Before the internet, research could only be done in person or in the library. I went to the local library to its genealogy section and grabbed a bound volume of the New York Genealogical and Biographical Society Journal off the shelf. I looked in the index for his name “Carpenter” and for my grandmother’s maiden name “Durham.” To my astonishment there was a lengthy article tracing the descendants of Major Benjamin Woodward. And at the end of the article was my grandmother. There I learned for the first time of her Aunt Lucy who had gone as a Presbyterian missionary to Canton, China.

I was hooked. But that was the last time that such a wealth of information came with so little effort!

“Looking For Lucy”

A while back I mentioned that I wanted to learn more about my grandmother’s Aunt Lucy Durham. While I had never heard anything about her, I was intrigued as I began my genealogical research to see that Lucy had taught at a school for the blind in China. Beyond that I knew only that Lucy, born in 1853, was the 12th of 14 children, my great grandfather, born in 1855, being the 13th.

I have spent the last couple of weeks building the story of her life as best I can from sources available on line and in the published stories I already own. In future posts I will chronicle my search and some of its results. I hope that her story will engage you and that delineating some of my research steps might inform any who are trying to dig deeper into family history of their own.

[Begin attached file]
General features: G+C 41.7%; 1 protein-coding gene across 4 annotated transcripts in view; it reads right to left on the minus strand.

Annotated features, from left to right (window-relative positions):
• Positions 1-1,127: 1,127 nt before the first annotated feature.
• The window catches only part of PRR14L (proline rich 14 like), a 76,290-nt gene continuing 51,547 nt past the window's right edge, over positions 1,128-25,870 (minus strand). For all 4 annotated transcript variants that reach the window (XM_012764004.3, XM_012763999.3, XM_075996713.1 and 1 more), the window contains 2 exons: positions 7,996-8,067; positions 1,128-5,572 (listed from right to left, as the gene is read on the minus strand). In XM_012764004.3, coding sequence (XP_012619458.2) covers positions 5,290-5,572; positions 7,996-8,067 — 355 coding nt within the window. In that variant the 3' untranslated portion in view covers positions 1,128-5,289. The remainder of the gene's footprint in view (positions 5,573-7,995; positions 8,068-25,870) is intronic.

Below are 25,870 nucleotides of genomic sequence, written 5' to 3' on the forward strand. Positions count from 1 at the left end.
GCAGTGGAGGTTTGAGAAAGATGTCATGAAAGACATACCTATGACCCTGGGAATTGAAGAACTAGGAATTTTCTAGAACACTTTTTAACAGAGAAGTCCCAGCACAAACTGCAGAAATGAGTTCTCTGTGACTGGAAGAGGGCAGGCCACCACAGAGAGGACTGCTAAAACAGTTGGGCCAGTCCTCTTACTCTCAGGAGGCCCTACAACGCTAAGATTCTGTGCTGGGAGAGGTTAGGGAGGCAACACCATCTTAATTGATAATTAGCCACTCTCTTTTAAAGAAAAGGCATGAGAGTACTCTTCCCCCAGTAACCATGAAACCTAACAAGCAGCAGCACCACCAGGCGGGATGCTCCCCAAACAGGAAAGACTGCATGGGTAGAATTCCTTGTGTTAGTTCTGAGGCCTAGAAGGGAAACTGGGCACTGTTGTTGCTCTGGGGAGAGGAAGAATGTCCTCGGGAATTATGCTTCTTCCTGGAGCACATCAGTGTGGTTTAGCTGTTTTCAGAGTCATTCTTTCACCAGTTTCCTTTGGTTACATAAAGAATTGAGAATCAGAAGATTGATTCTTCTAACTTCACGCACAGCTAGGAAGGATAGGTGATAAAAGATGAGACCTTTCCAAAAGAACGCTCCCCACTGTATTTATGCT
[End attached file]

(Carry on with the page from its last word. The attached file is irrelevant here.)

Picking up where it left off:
There are two types of genealogists. One genealogist tries to trace her ancestry back to the Middle Ages. The other genealogist tries to find as much as possible about a couple of ancestors including their family relationships, vocations, education and migration patterns. I am the latter, intrigued by some specific women forebears.

Enjoy the picture of Lucy taken when she was 48 newly arrived in what was then Canton, China in 1901.

“Hedging Their Bets”

Out walking we saw this warning sign next to the former ice rink. I appreciate the knowledge the park workers possess. No point having to put the sign back up if we get a final winter storm!

Robert Frost knew New England best when he wrote in ”Two Tramps In Mud Time:”

The sun was warm but the wind was chill.
You know how it is with an April day
When the sun is out and the wind is still,
You’re one month on in the middle of May.
But if you so much as dare to speak,
A cloud comes over the sunlit arch,
A wind comes off a frozen peak,
And you’re two months back in the middle of March.

“Sight For Sore Eyes”